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many faces of the Hopi [Photo Credit: wikimedia commons]

In honor of the UN International Day of the World’s Indigenous Peoples, it’s essential to pause and consider the social fabrics that dictate our understanding and perception of the field of ageing. An article from Indian Countryon North American indigenous peoples’ reaction to dementia within their communities helps us learn from one another.

While Alzheimer’s occurs at about the same rate among older Native Americans/Alaska Natives as it does within the continental United States, the approach to treatment is unique.

David Maes, of Hopi/Apache descent, is establishing a nonprofit in Denver, Colorado called Taawa Energy Center (Taawa) – meaning “sun” in Hopi.  The center will care for elders living with dementia through an approach that seeks and uses ‘the essence of the person’ for healing.

His focus in treatment changes from management of disease to caring for the whole person. “Specialists think they are treating the whole person, but in fact they’re fragmenting the person,” says Maes.

There is something that everyone around the world can learn from the Native approach.  Native Americans do not share the stigma and ageism associated with caregiving to elders.  In fact, it is associated with normal aging in the Indian community.  The community shares their input and support, traditional healing practices and traditional medicine with the elderly.

Maes says “among aboriginal and Native people, those with dementia [of which Alzheimer’s is one form] are the spiritual people, beginning to leave this world to enter a world where everything is positive and good. There’s no judgment in that world.”

To read the full story, visit: http://indiancountrytodaymedianetwork.com/2012/07/23/native-approach-to-dementia-stresses-human-spirit-124684#ixzz234x1rUBr  

The month of Ramadan is about compassion and giving for Muslims around the world.  This makes it an especially important time to reach out to the elderly who are lonely, without companionship or family.

In Qatar, as part of the Reach Out to Asia (ROTA) initiative, volunteers are reaching out to the elderly at the Qatar Foundation for Elderly Care.  Last weekend, ROTA volunteers shared iftar (meal breaking the fast) and interacted with residents.

A UK based organization is donating food packs for iftar to vulnerable people in the community or those who cannot attend events on their own.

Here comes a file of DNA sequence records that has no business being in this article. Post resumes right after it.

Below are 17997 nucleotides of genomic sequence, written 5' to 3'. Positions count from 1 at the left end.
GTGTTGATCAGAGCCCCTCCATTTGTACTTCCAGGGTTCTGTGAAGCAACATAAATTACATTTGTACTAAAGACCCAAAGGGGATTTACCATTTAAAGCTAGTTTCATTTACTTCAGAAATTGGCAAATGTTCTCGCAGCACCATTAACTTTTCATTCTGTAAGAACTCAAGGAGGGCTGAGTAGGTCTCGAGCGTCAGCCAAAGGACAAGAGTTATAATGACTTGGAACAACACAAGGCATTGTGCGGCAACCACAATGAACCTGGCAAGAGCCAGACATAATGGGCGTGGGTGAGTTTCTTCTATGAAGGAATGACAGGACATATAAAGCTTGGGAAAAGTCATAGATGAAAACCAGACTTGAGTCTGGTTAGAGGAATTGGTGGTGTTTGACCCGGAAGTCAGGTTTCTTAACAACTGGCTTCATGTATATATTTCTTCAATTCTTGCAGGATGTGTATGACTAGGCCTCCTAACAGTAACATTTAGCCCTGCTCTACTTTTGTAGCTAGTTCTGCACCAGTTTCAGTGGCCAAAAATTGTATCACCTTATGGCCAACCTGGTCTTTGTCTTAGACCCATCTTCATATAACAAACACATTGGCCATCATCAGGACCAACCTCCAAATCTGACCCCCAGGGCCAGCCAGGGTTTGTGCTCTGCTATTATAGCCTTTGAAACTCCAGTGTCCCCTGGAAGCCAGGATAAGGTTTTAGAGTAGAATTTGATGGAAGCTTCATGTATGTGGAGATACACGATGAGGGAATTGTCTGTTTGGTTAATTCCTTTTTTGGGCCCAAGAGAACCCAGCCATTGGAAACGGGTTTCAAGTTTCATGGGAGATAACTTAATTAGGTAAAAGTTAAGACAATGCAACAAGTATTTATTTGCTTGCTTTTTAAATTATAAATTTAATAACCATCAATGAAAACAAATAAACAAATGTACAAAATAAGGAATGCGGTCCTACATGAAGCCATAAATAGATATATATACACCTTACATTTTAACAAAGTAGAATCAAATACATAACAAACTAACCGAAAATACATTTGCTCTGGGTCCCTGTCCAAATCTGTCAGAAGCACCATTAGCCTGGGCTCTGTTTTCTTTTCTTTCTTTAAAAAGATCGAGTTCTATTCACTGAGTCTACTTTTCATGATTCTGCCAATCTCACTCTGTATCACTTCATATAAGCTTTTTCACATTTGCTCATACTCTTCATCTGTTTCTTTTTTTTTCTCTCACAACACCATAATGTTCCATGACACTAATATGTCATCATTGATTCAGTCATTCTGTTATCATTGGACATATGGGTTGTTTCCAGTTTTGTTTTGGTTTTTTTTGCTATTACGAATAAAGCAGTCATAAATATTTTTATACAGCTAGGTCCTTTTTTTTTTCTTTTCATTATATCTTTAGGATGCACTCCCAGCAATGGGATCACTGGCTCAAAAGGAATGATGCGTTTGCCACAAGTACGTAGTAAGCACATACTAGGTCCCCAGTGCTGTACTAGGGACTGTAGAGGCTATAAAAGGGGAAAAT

In Indonesia, the Jakarta Family Welfare Movement (PKK) in cooperation with the Red Cross is providing donations for the elderly in Jakarta and is offering a venue for socializing.

Even if you yourself do not observe Ramadan, perhaps your loved ones, elders or caregivers are fasting during this month.   It is important to note that the elderly do not have to fast.  According to the Emirates Home Nursing Senior Care Service, “The Quran exempts sick people from the duty of fasting – Muslims with chronic diseases may not perceive themselves as sick and are eager to fast.”  Diabetes, high blood pressure and heart problems are common ailments which increase health risks during fasting.   Find out if any of the elderly in your community will be fasting and offer guidance and support.

The holiday this year spans from around July 20 to August 19. (These dates vary from country to country depending on traditions, the lunar calendar, and by region.)

Celebrating or not, take this opportunity to connect with the elderly in your community.

1er plat de ramadan

Traditional Ramadan Feast [Photo Credit: amekinfo, Flickr]

With a life expectancy of 82.9 years for women and 79.4 years for men, one of the highest in the world, and a comprehensive health-care system, Icelanders are setting a good example for the rest of us.  Icelanders credit their many geothermal pools and spas with longevity and swimming is even given as a mandatory course in many primary schools to help embed this practice in their culture.